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Acad Med. 2018 Feb 20. doi: 10.1097/ACM.0000000000002183. [Epub ahead of print]

Gamification in Action: Theoretical and Practical Considerations for Medical Educators.

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C. Rutledge is assistant professor, Department of Pediatrics, Division of Pediatric Critical Care, University of Alabama School of Medicine, and co-director, Children's of Alabama Pediatric Simulation Center, Birmingham, Alabama. C.M. Walsh is assistant professor, Department of Paediatrics, University of Toronto Faculty of Medicine, staff gastroenterologist, Division of Gastroenterology, Hepatology and Nutrition, Hospital for Sick Children, and cross-appointed scientist, The Wilson Centre for Research in Education, Toronto, Ontario, Canada. N. Swinger is assistant professor, Department of Pediatrics, Riley Children's Hospital, Indianapolis, Indiana. M. Auerbach is associate professor, Department of Pediatrics and Emergency Medicine, director of pediatric simulation, Yale Center for Medical Simulation, and associate pediatric trauma medical director, Yale University School of Medicine, New Haven, Connecticut. D. Castro is assistant professor, Department of Pediatrics, Section of Critical Care Medicine, Baylor College of Medicine, Houston, Texas. M. Dewan is assistant professor, Department of Pediatrics, Cincinnati Children's Hospital Medical Center, Cincinnati, Ohio. M. Khattab is assistant professor, Department of Pediatrics, Baylor College of Medicine, Houston, Texas. A. Rake is clinical assistant professor, Department of Pediatrics, Keck School of Medicine of the University of Southern California, and medical director, Children's Hospital Los Angeles Simulation Center and Las Madrinas Pediatric Simulation Research Laboratory, Los Angeles, California. I. Harwayne-Gidansky is assistant professor of clinical pediatrics, Stony Brook Children's Hospital, Stony Brook, New York. T.T. Raymond is professor, Department of Pediatrics, Division of Cardiac Critical Care, Medical City Children's Hospital, Dallas Texas. T. Maa is assistant clinical professor, Department of Pediatrics, The Ohio State University College of Medicine, and medical director, the In Situ Simulation Program, Nationwide Children's, Columbus, Ohio. T.P. Chang is associate professor of clinical pediatrics, Keck School of Medicine of the University of Southern California and also at Children's Hospital Los Angeles, Los Angeles, California.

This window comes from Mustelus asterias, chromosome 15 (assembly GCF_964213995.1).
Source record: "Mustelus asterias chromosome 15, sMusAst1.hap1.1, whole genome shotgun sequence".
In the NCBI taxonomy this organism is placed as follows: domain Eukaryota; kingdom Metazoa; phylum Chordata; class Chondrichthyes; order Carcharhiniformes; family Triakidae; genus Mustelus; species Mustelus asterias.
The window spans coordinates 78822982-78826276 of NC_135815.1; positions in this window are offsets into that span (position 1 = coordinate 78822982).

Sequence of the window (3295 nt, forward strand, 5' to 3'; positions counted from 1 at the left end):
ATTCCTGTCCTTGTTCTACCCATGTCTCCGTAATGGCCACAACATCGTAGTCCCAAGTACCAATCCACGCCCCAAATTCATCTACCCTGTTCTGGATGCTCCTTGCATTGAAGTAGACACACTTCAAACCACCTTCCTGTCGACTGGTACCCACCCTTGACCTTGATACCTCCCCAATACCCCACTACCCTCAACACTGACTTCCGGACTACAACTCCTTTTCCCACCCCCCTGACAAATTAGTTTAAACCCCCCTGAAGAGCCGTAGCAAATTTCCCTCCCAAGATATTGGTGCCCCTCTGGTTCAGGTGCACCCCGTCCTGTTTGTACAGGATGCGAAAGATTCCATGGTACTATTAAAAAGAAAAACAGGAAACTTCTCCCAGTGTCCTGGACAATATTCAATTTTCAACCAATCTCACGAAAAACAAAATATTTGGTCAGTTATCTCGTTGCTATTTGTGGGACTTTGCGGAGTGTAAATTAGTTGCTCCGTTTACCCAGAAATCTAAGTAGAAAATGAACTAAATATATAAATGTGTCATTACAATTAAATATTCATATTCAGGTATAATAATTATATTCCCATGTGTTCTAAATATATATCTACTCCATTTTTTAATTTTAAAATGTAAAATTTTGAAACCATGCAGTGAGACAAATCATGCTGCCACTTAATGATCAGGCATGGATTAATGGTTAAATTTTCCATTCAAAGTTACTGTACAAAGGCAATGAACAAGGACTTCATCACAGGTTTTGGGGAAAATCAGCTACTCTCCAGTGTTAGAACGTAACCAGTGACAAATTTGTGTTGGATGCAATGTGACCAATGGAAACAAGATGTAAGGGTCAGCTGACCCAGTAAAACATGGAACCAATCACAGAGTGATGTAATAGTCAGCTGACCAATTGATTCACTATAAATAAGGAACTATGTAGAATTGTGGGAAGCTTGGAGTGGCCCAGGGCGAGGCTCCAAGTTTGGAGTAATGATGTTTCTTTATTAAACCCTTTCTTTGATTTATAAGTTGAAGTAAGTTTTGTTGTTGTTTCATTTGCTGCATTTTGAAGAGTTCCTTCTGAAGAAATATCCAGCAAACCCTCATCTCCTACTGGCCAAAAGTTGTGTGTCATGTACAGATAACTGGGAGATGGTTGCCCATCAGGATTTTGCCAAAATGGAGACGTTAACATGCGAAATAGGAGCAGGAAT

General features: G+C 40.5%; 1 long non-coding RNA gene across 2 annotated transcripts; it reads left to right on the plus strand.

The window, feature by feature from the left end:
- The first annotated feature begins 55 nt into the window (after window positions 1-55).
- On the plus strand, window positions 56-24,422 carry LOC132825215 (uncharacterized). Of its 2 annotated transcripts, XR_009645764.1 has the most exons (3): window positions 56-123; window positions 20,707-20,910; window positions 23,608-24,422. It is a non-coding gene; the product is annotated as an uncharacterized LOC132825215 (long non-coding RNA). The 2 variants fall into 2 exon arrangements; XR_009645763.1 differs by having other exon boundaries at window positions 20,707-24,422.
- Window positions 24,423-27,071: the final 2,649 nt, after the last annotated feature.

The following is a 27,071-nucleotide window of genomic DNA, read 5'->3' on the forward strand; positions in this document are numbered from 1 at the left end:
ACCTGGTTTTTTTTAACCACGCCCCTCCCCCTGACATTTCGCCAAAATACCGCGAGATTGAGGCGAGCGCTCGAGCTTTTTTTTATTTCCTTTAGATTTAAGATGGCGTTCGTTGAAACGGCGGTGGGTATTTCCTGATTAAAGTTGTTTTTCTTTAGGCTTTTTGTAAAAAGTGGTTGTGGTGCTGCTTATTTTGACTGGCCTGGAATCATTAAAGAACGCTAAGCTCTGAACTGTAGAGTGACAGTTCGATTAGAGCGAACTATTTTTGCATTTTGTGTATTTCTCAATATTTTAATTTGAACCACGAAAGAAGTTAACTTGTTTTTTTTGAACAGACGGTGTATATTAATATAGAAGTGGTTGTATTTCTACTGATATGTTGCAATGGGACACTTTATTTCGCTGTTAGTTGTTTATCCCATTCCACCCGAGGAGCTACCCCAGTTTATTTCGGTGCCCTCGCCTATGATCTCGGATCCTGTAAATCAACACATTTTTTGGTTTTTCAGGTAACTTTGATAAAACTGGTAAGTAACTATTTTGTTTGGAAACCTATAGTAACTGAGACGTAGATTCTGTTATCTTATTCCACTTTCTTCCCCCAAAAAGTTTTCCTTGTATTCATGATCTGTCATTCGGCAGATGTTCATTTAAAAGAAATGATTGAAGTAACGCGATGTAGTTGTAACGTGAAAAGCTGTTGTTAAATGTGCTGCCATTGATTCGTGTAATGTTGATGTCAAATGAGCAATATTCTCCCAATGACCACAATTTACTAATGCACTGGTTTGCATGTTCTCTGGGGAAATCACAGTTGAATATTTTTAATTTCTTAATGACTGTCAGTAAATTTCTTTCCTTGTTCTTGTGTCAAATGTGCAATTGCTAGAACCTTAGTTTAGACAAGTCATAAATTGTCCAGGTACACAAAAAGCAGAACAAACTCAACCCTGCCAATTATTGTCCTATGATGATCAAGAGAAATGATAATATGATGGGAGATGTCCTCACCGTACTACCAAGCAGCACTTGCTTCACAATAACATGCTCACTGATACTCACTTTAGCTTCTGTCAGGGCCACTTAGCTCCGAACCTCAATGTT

Gamification involves the application of game design elements to traditionally non-game contexts. It is increasingly being used as an adjunct to traditional teaching strategies in medical education to engage the millennial learner and enhance adult learning. The extant literature has focused on determining whether the implementation of gamification results in better learning outcomes, leading to a dearth of research examining its theoretical underpinnings within the medical education context. The authors define gamification, explore how gamification works within the medical education context using self-determination theory as an explanatory mechanism for enhanced engagement and motivation, and discuss common roadblocks and challenges to implementing gamification.While previous gamification research has largely focused on determining whether implementation of gamification in medical education leads to better learning outcomes, the authors recommend that future research should explore how and under what conditions gamification is likely to be effective. Selective, purposeful gamification that aligns with learning goals has the potential to increase learner motivation and engagement and, ultimately, learning. In line with self-determination theory, game design elements can be used to enhance learners' feelings of relatedness, autonomy, and competence to foster learners' intrinsic motivation. Poorly applied game design elements, however, may undermine these basic psychological needs by the overjustification effect or through negative effects of competition. Educators must, therefore, clearly understand the benefits and pitfalls of gamification in curricular design, take a thoughtful approach when integrating game design elements, and consider the types of learners and overarching learning objectives.

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